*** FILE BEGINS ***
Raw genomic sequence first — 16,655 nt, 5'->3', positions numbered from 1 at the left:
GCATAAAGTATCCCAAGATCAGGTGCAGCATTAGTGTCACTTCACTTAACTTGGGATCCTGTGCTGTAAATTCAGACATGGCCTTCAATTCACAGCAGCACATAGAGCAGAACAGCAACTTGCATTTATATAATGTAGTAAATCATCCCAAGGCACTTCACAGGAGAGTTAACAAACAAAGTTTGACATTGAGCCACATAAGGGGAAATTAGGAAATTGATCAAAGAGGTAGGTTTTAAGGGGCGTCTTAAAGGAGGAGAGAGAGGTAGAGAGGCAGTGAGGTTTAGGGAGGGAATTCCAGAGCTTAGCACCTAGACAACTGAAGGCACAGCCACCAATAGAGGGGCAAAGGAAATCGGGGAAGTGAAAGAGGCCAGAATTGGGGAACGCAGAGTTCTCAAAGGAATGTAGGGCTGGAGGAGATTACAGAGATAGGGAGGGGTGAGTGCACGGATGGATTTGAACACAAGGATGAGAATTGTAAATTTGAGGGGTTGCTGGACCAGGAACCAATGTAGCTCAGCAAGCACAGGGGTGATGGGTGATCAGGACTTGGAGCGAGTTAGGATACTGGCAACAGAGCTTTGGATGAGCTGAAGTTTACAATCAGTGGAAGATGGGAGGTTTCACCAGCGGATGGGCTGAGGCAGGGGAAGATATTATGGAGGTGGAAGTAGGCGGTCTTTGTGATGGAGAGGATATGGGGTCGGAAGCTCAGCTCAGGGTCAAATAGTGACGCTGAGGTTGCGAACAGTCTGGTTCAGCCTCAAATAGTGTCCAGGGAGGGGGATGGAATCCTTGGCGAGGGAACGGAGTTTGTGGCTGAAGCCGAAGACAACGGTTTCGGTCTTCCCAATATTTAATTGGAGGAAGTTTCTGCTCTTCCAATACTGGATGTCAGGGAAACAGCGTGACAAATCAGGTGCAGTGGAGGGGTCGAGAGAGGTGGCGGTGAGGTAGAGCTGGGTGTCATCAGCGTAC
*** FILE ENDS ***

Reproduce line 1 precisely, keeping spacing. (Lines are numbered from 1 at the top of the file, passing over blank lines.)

Raw genomic sequence first — 16,655 nt, 5'->3', positions numbered from 1 at the left: